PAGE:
A few days ago, I began a post on strategies you can implement that will get you ahead in the job search game. This is part 2 of that entry. What many don’t realize during their job search is that the majority of the competition will use “middle-of-the-road effort and tactics” to secure employment. Honestly, this is why most searches take as long as they do. When looking at the employment landscape on the aggregate, yes, the “average” job search can be lengthy in an economy such as ours. But the question is “WHY DOES YOUR JOB SEARCH NEED TO FALL WITHIN THE AVERAGE”? In this and the previous post, I highlight areas of the employment search that many job seekers fail to address (at least thoroughly) to fully optimize search and shorten the length.
Tailoring your resume to the available position
When your resume has 20 seconds or less to communicate to a reader why they should call you in for an interview, you don’t want to take a chance that hiring managers will see where the value is on your resume just because “it appears on there somewhere”. A well designed resume takes into account the key skills, training and experience that employers are looking for in each target position, and optimize its layout, formatting, and content placement accordingly. In fact, depending upon your background and experience mix, applying to separate targets can mean completely restructuring the order of sections within the resume. When your reader is a tired and weary-eyed middle manager that has been given the mandate by his supervisor of going through 95 resumes to find 15 interview candidates by the end of business, you don’t want to take a chance on their missing anything important.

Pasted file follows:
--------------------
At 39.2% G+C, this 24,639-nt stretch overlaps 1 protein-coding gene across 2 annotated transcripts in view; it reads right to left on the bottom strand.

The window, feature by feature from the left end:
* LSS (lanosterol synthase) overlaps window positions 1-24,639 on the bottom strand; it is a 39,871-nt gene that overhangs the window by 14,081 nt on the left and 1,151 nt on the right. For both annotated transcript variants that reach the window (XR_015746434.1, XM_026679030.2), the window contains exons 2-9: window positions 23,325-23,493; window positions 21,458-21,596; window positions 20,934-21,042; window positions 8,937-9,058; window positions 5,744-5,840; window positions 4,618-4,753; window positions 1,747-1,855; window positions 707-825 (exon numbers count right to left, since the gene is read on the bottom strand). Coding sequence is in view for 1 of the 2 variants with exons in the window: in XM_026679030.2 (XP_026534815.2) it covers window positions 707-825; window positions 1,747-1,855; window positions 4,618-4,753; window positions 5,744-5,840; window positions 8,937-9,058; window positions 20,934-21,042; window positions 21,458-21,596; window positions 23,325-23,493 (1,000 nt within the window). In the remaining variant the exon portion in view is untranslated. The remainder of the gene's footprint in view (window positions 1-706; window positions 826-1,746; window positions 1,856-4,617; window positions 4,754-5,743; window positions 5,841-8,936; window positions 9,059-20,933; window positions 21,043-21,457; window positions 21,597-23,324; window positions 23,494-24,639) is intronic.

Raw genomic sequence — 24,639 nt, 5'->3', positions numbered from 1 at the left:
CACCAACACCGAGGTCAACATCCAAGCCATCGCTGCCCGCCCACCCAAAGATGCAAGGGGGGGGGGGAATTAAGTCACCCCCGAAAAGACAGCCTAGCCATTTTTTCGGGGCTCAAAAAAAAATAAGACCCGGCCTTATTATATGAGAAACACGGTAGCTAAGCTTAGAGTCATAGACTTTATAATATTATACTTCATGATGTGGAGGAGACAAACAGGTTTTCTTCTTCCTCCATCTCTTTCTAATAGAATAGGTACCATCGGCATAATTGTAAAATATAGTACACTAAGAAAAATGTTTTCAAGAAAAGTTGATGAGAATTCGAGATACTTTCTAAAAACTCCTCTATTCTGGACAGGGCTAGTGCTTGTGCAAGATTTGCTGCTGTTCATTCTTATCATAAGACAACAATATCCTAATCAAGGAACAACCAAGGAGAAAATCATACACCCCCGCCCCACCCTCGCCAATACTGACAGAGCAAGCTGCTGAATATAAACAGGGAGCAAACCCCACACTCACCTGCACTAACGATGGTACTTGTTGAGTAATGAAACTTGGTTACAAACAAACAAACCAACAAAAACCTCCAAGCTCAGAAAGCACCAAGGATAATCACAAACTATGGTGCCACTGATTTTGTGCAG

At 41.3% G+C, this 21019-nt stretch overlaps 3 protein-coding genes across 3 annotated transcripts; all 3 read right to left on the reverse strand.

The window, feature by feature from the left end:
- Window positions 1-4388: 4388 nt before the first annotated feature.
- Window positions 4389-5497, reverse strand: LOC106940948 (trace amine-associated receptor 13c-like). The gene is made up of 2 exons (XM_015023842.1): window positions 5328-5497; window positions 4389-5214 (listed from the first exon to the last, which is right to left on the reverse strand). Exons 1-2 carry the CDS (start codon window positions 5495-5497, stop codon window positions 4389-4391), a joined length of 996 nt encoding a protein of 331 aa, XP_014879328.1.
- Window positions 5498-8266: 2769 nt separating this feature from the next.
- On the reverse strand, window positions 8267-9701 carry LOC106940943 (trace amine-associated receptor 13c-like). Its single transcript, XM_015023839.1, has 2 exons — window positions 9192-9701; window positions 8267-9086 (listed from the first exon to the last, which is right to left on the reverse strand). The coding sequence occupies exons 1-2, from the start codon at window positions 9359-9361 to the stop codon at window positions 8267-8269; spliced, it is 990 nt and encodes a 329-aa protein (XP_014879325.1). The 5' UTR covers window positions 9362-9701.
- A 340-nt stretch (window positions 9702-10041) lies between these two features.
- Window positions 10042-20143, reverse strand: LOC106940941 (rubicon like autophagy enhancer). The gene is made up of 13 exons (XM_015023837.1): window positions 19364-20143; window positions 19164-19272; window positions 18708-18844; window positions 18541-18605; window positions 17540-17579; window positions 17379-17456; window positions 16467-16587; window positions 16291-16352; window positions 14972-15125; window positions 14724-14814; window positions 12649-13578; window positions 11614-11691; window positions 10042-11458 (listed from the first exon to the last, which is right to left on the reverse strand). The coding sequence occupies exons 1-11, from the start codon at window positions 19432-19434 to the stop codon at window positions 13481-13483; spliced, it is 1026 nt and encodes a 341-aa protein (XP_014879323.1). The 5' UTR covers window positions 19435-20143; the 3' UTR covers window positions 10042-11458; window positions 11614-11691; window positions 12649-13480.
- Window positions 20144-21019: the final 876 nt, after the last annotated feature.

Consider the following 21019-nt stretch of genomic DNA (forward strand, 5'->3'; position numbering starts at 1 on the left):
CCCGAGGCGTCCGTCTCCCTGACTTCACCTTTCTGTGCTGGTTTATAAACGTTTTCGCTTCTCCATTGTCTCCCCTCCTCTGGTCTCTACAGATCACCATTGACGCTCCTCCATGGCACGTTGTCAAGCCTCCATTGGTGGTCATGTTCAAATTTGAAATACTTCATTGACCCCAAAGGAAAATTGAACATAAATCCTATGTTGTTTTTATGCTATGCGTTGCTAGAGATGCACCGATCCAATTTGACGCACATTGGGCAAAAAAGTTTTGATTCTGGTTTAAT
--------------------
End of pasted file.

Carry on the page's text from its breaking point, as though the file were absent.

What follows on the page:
Submitting your resume to companies that have not (yet) posted job openings
Here is something that most job seekers don’t know: more than half of available jobs are filled BEFORE they are even made known to the public. Yes, when you are combing indeed.com, monster.com and other boards, you are accessing less than half of the available opportunities. Now, what does that mean for you? You need to add a cold resume submission strategy to your job search mix. Research companies that hire professionals with your skill set and send in your resume. Your resume may come in at a time when the HR Department is preparing to begin a search for someone with your exact skill set. I can tell you I personally landed a position in this manner. Also, use LinkedIn to connect with those who may already be employed at those companies and see what kind of inside information you can acquire. Looking to get on with Coca-Cola, create a relationship with someone already employed there and ask about the company’s culture and short/long-range plans.
Feeding your psyche with positive motivation
Never, ever underestimate the power of maintaining a positive mindset during what can be a very stressful situation. Being in the right frame of mind allows you to see opportunity where you otherwise may not. It can be the difference between sending in that one last resume that results in landing your dream job and perhaps quitting right before that happens. Find a few of your favorite motivational quotes and make them easily accessible throughout the day. Create a file on your Smartphone or print them out. You can also read books on those who have overcome adversity. Whatever gets you thinking positive thoughts and carries you through the rough patches of resume submissions and interview preparation, you need to do it.